Getting flared up over flares
Flying over Southeast Texas at night, the area looks like a huge birthday cake with hundreds of candles aglow. The flames come from flare stacks at the refineries, chemical plants and oil and gas wells. They burn off waste gas and act as a safety measure to release pressure in the system when needed. They can also help burn off gas reserves in an emergency situation. The problem? The flares are a likely source of under-reported or non-reported air pollution.
Daniel Chen, a professor in the Dan F. Smith Department of Chemical Engineering, is working with the Air Quality Research Program on a project dealing with flares. The University of Texas administers the program, which the Texas Commission on Environmental Quality (TCEQ) oversees. The commission is in charge of the Texas State Implementation Plan, the state’s overall plan to clean the air and meet federal air-quality standards.
Air quality studies tipped off researchers to the potential problem. The Texas Air Quality Study 2000 and Texas Air Quality Study II found that air quality models often significantly under-predict observed peak ozone. That discovery led to the theory that some volatile-organic-compound (VOC) sources might not be recognized as sources or, if they are, then they are significantly under-reported.
The plan for Chen and his team is to model controlled-flare tests that were conducted in Tulsa, Okla., last September. The computational fluid dynamics (CFD) model will estimate flare efficiencies and flare emissions.
Photochemical models are currently being used. These models predict photochemical ozone production in urban areas using chemistry, emission inventories and meteorological data. Volatile organic compounds react with nitrogen oxides under sunlight to produce urban ozone. High ozone occurs in summer when sunlight intensity is high and wind conditions make the dissipation of ozone difficult.
Current emission inventory from flaring is simply a 98 percent mass reduction without any consideration of by-products formation. In other words, 98 percent of the gas is burned off, which is good, but the 98 percent destruction efficiency is only under rather “normal” or ideal conditions. If the operations are outside the “norm,” the flaring can fare very poorly, and the destruction efficiency can go much lower than the assumed 98 percent. Further, the process creates hazardous byproducts, including volatile organic compounds and highly reactive volatile organic compounds. The basic premise is that the flares are not burning off all the gas and chemicals being vented.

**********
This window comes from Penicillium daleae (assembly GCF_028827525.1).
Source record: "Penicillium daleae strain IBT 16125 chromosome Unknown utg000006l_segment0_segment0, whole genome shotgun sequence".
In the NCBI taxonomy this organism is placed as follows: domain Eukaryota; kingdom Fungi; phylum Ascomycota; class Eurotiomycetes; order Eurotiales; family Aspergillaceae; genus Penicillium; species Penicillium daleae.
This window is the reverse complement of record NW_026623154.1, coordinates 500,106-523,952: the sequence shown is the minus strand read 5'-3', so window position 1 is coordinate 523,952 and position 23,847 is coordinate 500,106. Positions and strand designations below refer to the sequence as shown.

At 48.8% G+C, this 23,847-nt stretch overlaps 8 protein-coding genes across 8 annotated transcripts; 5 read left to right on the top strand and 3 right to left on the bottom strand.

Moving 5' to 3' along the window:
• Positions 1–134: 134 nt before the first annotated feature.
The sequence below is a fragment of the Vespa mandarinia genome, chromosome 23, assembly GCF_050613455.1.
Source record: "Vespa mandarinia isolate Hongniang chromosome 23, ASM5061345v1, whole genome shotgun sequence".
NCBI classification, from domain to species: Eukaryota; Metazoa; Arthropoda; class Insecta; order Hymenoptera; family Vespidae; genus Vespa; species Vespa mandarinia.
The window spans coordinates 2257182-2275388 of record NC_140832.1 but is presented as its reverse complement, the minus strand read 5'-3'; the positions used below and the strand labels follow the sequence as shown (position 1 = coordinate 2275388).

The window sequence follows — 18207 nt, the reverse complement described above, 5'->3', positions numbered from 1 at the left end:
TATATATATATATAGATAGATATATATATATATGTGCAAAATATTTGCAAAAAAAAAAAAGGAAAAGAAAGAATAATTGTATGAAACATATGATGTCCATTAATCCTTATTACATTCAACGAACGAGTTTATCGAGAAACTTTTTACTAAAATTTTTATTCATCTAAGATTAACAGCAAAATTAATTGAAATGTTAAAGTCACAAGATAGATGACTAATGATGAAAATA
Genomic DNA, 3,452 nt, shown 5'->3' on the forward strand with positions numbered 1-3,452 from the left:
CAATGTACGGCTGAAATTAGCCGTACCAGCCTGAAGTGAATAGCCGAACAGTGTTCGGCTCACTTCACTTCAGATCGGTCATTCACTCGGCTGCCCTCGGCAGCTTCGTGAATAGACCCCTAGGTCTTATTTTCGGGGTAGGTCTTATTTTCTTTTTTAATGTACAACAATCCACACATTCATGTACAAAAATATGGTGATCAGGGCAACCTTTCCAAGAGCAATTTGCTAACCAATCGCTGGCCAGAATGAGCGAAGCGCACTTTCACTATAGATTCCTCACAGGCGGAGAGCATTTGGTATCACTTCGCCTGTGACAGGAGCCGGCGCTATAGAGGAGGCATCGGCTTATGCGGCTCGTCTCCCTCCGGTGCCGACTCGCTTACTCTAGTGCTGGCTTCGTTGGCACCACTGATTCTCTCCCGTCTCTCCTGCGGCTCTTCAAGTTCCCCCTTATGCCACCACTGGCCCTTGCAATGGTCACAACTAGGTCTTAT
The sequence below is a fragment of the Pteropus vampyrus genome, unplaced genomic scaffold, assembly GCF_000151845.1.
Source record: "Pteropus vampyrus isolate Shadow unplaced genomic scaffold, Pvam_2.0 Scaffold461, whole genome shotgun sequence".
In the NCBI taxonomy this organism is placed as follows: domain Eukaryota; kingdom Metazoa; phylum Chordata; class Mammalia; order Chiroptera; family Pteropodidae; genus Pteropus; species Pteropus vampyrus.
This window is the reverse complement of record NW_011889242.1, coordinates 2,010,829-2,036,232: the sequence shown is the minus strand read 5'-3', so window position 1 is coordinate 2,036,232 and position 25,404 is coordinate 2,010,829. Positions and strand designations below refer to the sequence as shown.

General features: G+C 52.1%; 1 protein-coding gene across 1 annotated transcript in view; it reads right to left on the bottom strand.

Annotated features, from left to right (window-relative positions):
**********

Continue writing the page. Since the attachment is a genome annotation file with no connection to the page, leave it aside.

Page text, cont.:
This incomplete combustion releases contaminants into the air including ethylene, propylene and formaldehyde. This is especially bad when there are high cross winds, plant upsets and start-ups with the ensuing high-volume release of chemicals or when flaring very low-heating-value gases. “We anticipate these VOC emissions,” Chen said. “But we will have to compare our model values with the flare-test measurements.”
The goal of Chen’s flare research is to help industries find good flare-operating conditions to minimize air emissions based on validated simulation results, given a set of ambient conditions including cross-winds and operating conditions including the type of waste gas, the type of flare design and the exit velocity. “The developed know-how will be shared with industries and regulatory agencies,” he said. “TCEQ can use this piece of information to help revise the State Implementation Plan. Eventually, both industries and the public will benefit from our efforts.”
Chen’s research interests include catalysis and photo-catalysis for air-pollution and water-pollution abatement. “In air pollution, we apply photo-catalysts in VOC oxidation to water and carbon dioxide, much like ambient-condition incineration,” he said. “Another interesting application in air-pollution control is to apply photo-catalysts in concrete pavements where nitric oxide is further oxidized to nitric acid, then neutralized by the cement ingredients to become soluble nitrates that can be washed off by rainfalls. We also apply photo-catalysis to herbicide treatments to break them down to less harmful products or completely mineralize them into water and carbon dioxide.”
When it’s time for the professor to take on a new research challenge, he assembles a multi-disciplinary team. “Many times, we need facilities and faculty expertise from other departments or other institutions to complete a given project,” Chen said. “This is a very common practice in today’s research. We are very fortunate to get Dr. Xian Chang Li, assistant professor of mechanical engineering, who is the expert in computational fluid dynamics, and Dr. Christopher Martin, associate professor of chemistry, who is an expert in reaction mechanisms, to come on board this project. Within our department, Dr. Kuyen Li, professor of chemical engineering, and Dr. Helen Lou, professor of chemical engineering are both very talented and experienced researchers in industrial flares, process modeling and parallel-computing areas.”
This University Scholar for 2010-2011 has guided nine doctoral students and 30 master’s students, but he is modest about this teaching accomplishment. “I would not call myself a great teacher or mentor,” Chen said. “I think we all improve over time.” He is pleased with the many talented and dedicated students who help make all the research results possible.
“Some students already have very good industrial experience when they join our research team, and that has been a great asset for Lamar and for me personally,” he said.